Now that you've created the application, you should verify that it runs. To do so, you will use some simple system and SQL Server scripts and use the steps detailed in the following sections.
Adding Subscribers, Devices, and Subscriptions to Your Application
In a real system, you would use an application to gather required information about subscribers, their devices, and the subscriptions they want. The nature of this subscription management application will vary. Sometimes you will write an interface devoted purely to the subscription management process. In other cases, the subscription will arise as a result of some other application. For instance, if you are writing a solution for handling customers and online book orders, checking a box titled "I'm interested in other books from this author" should generate a subscription in the background.
For more information about the subscription process, see the SQL Server Books Online topic "Developing Subscription Management Interfaces."
For this example, you will use some VBScript files to add subscribers. A real system would use the Notification Services API to perform the operation exactly as these scripts do.
Adding Subscribers and Subscriptions
Sending Events to Your Application
Usually you will use one of the included event providers to send events to your application. You can send the events through the Event object model (event object API), packed in XML files (XML API), or through the provided stored procedures (SQL Server API).
To find out more about events, see the SQL Server Books Online topic "Defining Event Providers."
In this example, you will use a couple of simple T-SQL scripts that will leverage the SQL Server API stored procedures.
Specifying Which Subscribers Should Be Notified
While you are looking at the events, the system has checked the event's existence and fired the notification generation. Notification Services periodically checks for new events and executes the Event Rule in the Subscription class included in the ADF. The Event Rule inserts a record into the notification table. In this example, the notifications table is SightAlerts. As you see, the notification table name coincides with the Notification class name defined in the ADF.
You can check the expected notifications to send as follows:
Building the Notification Message
Once the Event rule generates the corresponding records in the notifications table, another process called the Distributor takes over. The Distributor performs two tasks: generating the final formatted notifications, ready to send, and passing this formatted content to the actual deliverers. The Distributor will use the content formatter component for the former task, and the latter involves servers external to the solution.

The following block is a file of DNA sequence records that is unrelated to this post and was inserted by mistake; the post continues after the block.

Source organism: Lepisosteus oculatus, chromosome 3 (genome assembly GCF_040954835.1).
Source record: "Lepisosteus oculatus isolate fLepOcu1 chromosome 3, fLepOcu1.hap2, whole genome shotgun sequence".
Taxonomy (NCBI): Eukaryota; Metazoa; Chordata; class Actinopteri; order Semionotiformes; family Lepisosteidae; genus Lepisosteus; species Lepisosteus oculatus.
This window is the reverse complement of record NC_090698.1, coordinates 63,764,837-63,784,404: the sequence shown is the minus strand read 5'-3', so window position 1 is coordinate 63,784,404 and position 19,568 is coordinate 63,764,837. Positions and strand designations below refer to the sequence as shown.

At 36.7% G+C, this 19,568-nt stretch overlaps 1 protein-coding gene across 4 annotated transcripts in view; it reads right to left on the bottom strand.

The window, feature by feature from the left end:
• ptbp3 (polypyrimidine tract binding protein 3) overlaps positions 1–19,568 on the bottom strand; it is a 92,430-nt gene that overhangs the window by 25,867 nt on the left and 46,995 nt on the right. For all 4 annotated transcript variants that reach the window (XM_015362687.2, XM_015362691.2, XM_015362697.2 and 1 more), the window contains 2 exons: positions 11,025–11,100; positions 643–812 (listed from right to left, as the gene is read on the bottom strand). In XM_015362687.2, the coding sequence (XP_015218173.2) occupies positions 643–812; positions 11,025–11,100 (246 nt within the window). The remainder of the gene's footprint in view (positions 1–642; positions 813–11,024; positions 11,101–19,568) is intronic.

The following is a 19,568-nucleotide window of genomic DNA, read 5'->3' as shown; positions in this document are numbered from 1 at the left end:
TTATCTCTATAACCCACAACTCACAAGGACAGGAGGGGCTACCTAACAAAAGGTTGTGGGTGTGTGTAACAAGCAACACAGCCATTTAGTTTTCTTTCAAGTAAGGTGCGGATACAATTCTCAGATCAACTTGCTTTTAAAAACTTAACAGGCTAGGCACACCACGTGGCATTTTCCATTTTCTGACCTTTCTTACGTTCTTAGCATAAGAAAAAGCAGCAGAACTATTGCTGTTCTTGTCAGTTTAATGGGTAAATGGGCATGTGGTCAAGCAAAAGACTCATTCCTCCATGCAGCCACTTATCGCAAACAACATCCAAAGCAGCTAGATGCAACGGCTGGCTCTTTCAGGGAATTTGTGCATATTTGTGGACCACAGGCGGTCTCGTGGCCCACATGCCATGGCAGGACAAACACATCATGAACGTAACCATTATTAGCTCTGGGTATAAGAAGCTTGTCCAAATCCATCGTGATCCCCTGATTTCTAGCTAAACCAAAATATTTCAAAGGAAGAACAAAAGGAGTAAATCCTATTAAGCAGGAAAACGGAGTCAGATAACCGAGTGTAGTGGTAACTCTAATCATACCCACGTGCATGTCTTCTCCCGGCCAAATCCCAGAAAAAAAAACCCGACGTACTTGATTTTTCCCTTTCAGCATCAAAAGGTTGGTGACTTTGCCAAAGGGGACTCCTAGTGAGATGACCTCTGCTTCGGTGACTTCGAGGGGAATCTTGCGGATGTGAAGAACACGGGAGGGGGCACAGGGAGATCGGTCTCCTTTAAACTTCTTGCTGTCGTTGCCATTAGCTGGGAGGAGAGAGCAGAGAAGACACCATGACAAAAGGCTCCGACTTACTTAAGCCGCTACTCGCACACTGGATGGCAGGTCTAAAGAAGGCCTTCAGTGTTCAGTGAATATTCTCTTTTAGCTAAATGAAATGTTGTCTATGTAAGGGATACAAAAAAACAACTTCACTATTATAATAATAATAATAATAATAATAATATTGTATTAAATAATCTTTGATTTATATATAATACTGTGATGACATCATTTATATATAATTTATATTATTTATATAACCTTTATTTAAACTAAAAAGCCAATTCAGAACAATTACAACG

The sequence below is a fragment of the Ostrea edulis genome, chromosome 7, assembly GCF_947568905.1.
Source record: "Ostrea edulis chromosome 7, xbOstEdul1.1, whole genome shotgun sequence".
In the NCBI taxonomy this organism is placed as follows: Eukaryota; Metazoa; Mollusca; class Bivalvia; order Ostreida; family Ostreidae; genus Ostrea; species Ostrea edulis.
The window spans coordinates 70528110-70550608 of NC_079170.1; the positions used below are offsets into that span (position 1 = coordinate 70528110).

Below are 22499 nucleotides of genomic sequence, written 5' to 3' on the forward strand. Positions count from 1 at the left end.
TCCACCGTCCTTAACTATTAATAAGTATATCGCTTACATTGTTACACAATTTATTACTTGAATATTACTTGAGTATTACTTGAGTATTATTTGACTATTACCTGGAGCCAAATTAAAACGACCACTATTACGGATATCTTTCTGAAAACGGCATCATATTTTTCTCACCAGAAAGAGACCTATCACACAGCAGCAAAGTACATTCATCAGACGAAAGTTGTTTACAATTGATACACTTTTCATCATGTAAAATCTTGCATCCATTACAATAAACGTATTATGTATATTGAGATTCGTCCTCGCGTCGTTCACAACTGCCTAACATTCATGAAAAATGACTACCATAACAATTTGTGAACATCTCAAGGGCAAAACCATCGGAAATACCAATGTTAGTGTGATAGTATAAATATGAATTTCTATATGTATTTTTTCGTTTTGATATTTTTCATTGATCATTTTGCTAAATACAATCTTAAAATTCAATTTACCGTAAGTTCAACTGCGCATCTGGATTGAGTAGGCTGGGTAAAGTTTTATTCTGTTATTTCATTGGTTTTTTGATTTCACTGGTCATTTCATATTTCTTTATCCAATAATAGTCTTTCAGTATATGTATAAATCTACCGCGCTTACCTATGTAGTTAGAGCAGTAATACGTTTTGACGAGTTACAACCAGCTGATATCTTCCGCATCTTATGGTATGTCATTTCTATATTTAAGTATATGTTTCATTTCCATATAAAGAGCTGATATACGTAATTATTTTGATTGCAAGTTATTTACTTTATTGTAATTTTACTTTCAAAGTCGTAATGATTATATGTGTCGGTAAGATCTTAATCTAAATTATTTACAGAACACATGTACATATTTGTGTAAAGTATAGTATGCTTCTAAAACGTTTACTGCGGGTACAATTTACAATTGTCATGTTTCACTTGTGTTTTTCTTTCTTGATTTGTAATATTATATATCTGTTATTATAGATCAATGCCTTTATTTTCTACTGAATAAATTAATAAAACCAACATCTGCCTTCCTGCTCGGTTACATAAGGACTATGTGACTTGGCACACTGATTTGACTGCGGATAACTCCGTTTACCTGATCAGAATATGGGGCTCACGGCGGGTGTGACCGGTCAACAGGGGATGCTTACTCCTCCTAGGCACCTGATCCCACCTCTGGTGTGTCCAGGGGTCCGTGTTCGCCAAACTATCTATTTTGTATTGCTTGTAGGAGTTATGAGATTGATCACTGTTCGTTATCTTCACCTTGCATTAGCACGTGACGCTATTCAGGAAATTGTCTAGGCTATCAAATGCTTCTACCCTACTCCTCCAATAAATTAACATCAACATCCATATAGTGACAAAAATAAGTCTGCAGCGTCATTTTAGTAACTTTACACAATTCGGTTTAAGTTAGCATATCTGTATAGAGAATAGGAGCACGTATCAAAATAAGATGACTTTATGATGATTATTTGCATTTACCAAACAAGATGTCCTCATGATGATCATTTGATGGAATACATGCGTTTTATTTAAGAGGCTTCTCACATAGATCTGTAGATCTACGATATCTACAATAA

The final form of the notification is stated in the ADF/ICF. As you saw when building the ADF, at the end of the Notification class definition, you declare the corresponding content formatter. The attributes of the content formatter designate the name of the formatter and the required arguments. The XsltFormatter is the standard one and needs no more configuration than the three arguments we will discuss in this section. Other content formatters need a fully qualified name and complementary information that enables Notification Services to locate and use it.
The standard XsltFormatter uses three arguments:
To learn more about content formatters, see the SQL Server Books Online topic "Configuring Content Formatters."
In our scenario, the arguments listed above correspond to the variable _AppPath_ for the base directory path and to the BirdingTransform.xslt file for the XSLT file name.
Note that underneath the content formatter entries, there is a Protocol entry. This entry points to a definition of the protocol in the ICF.
Browsing the ICF, locate the DeliveryChannel element at the end of the file. This element includes the ProtocolName element, whose argument points to an HTML file in the Notifications folder you set up at the beginning of the chapter.
In summary, the Distributor will check the notification table views. There it will find the SubscriberID, the DeliveryChannel, the SubscriberLocale, the DeviceName, and the DeviceAd-dress. With that information, it can call the content formatter to generate the notification "messages" and collect the output for delivery.
When the delivery channel is a file, the process ends when the file is generated; thus, no further distribution or delivery is required.
You can check our example's results by looking in the Notifications folder you created under the project folder when setting up the infrastructure. There, you should find a file named SightNotifications.htm that should contain the formatted notifications in a row.
Real-world delivery will most likely be more complex. Delving into details of server configuration is not in the scope of this book. The scenario we have used does, however, give a good starting point for understanding how notifications work.